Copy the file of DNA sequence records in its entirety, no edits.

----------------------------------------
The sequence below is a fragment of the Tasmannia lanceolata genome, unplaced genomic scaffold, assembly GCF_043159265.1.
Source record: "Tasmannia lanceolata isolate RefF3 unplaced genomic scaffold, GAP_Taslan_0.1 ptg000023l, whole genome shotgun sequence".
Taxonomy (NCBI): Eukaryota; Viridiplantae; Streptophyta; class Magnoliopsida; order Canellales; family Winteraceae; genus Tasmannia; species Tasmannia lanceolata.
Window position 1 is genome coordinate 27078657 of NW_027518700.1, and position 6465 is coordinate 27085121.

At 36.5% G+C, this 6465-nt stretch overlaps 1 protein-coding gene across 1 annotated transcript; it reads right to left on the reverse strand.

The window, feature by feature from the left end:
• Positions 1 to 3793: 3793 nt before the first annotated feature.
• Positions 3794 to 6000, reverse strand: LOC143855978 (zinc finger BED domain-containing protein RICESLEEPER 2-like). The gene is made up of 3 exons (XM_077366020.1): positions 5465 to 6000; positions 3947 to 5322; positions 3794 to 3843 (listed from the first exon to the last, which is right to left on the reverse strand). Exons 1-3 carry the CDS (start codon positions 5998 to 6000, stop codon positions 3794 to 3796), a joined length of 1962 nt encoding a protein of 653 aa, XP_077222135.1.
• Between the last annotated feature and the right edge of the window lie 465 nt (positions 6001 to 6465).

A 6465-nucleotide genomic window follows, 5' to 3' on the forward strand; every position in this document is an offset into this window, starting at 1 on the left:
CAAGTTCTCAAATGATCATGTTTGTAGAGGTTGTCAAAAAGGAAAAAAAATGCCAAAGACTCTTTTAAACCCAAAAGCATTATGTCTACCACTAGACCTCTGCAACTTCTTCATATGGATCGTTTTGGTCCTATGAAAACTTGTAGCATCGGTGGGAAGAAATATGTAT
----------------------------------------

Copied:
The sequence below is a fragment of the Tasmannia lanceolata genome, unplaced genomic scaffold, assembly GCF_043159265.1.
Source record: "Tasmannia lanceolata isolate RefF3 unplaced genomic scaffold, GAP_Taslan_0.1 ptg000023l, whole genome shotgun sequence".
Taxonomy (NCBI): Eukaryota; Viridiplantae; Streptophyta; class Magnoliopsida; order Canellales; family Winteraceae; genus Tasmannia; species Tasmannia lanceolata.
Window position 1 is genome coordinate 27078657 of NW_027518700.1, and position 6465 is coordinate 27085121.

At 36.5% G+C, this 6465-nt stretch overlaps 1 protein-coding gene across 1 annotated transcript; it reads right to left on the reverse strand.

The window, feature by feature from the left end:
• Positions 1 to 3793: 3793 nt before the first annotated feature.
• Positions 3794 to 6000, reverse strand: LOC143855978 (zinc finger BED domain-containing protein RICESLEEPER 2-like). The gene is made up of 3 exons (XM_077366020.1): positions 5465 to 6000; positions 3947 to 5322; positions 3794 to 3843 (listed from the first exon to the last, which is right to left on the reverse strand). Exons 1-3 carry the CDS (start codon positions 5998 to 6000, stop codon positions 3794 to 3796), a joined length of 1962 nt encoding a protein of 653 aa, XP_077222135.1.
• Between the last annotated feature and the right edge of the window lie 465 nt (positions 6001 to 6465).

A 6465-nucleotide genomic window follows, 5' to 3' on the forward strand; every position in this document is an offset into this window, starting at 1 on the left:
CAAGTTCTCAAATGATCATGTTTGTAGAGGTTGTCAAAAAGGAAAAAAAATGCCAAAGACTCTTTTAAACCCAAAAGCATTATGTCTACCACTAGACCTCTGCAACTTCTTCATATGGATCGTTTTGGTCCTATGAAAACTTGTAGCATCGGTGGGAAGAAATATGTAT